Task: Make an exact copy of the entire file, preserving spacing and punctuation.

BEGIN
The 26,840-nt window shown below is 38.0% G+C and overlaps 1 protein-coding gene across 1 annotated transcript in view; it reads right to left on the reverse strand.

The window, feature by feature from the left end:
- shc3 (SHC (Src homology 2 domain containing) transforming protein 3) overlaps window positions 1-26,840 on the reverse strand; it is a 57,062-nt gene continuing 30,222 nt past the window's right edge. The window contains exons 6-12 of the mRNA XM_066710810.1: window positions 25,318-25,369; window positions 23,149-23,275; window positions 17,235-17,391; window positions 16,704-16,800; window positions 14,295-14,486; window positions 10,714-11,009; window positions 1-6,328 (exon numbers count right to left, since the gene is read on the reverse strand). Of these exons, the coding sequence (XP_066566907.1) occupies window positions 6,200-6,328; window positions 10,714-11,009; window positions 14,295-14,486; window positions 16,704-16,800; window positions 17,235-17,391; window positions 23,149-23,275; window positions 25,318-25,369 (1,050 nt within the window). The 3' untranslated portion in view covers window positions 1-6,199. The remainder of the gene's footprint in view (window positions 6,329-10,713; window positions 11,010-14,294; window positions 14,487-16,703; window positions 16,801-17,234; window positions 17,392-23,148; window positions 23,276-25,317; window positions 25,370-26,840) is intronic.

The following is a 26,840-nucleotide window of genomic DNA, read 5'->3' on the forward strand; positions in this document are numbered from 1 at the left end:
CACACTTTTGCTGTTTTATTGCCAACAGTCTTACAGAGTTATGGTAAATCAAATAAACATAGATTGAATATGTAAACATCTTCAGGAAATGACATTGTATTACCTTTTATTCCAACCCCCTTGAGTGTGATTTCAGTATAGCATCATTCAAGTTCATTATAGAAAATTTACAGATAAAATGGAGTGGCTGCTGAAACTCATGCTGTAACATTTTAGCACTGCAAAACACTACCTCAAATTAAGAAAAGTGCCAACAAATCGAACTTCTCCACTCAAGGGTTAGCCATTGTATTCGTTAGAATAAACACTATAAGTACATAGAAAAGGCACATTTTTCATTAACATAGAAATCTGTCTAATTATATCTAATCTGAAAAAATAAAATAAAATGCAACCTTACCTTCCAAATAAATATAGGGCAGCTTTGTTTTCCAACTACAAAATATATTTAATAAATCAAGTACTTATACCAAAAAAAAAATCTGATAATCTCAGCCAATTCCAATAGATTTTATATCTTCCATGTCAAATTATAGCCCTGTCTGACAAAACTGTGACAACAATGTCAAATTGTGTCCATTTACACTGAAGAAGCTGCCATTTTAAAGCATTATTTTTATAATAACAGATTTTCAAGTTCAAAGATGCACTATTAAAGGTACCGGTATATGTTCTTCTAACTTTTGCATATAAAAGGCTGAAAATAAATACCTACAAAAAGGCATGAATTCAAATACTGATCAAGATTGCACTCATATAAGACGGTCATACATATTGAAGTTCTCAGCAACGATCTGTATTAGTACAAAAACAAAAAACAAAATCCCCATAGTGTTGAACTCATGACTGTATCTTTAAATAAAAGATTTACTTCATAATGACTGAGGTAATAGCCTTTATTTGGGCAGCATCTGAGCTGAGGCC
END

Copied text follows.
The 26,840-nt window shown below is 38.0% G+C and overlaps 1 protein-coding gene across 1 annotated transcript in view; it reads right to left on the reverse strand.

The window, feature by feature from the left end:
- shc3 (SHC (Src homology 2 domain containing) transforming protein 3) overlaps window positions 1-26,840 on the reverse strand; it is a 57,062-nt gene continuing 30,222 nt past the window's right edge. The window contains exons 6-12 of the mRNA XM_066710810.1: window positions 25,318-25,369; window positions 23,149-23,275; window positions 17,235-17,391; window positions 16,704-16,800; window positions 14,295-14,486; window positions 10,714-11,009; window positions 1-6,328 (exon numbers count right to left, since the gene is read on the reverse strand). Of these exons, the coding sequence (XP_066566907.1) occupies window positions 6,200-6,328; window positions 10,714-11,009; window positions 14,295-14,486; window positions 16,704-16,800; window positions 17,235-17,391; window positions 23,149-23,275; window positions 25,318-25,369 (1,050 nt within the window). The 3' untranslated portion in view covers window positions 1-6,199. The remainder of the gene's footprint in view (window positions 6,329-10,713; window positions 11,010-14,294; window positions 14,487-16,703; window positions 16,801-17,234; window positions 17,392-23,148; window positions 23,276-25,317; window positions 25,370-26,840) is intronic.

The following is a 26,840-nucleotide window of genomic DNA, read 5'->3' on the forward strand; positions in this document are numbered from 1 at the left end:
CACACTTTTGCTGTTTTATTGCCAACAGTCTTACAGAGTTATGGTAAATCAAATAAACATAGATTGAATATGTAAACATCTTCAGGAAATGACATTGTATTACCTTTTATTCCAACCCCCTTGAGTGTGATTTCAGTATAGCATCATTCAAGTTCATTATAGAAAATTTACAGATAAAATGGAGTGGCTGCTGAAACTCATGCTGTAACATTTTAGCACTGCAAAACACTACCTCAAATTAAGAAAAGTGCCAACAAATCGAACTTCTCCACTCAAGGGTTAGCCATTGTATTCGTTAGAATAAACACTATAAGTACATAGAAAAGGCACATTTTTCATTAACATAGAAATCTGTCTAATTATATCTAATCTGAAAAAATAAAATAAAATGCAACCTTACCTTCCAAATAAATATAGGGCAGCTTTGTTTTCCAACTACAAAATATATTTAATAAATCAAGTACTTATACCAAAAAAAAAATCTGATAATCTCAGCCAATTCCAATAGATTTTATATCTTCCATGTCAAATTATAGCCCTGTCTGACAAAACTGTGACAACAATGTCAAATTGTGTCCATTTACACTGAAGAAGCTGCCATTTTAAAGCATTATTTTTATAATAACAGATTTTCAAGTTCAAAGATGCACTATTAAAGGTACCGGTATATGTTCTTCTAACTTTTGCATATAAAAGGCTGAAAATAAATACCTACAAAAAGGCATGAATTCAAATACTGATCAAGATTGCACTCATATAAGACGGTCATACATATTGAAGTTCTCAGCAACGATCTGTATTAGTACAAAAACAAAAAACAAAATCCCCATAGTGTTGAACTCATGACTGTATCTTTAAATAAAAGATTTACTTCATAATGACTGAGGTAATAGCCTTTATTTGGGCAGCATCTGAGCTGAGGCC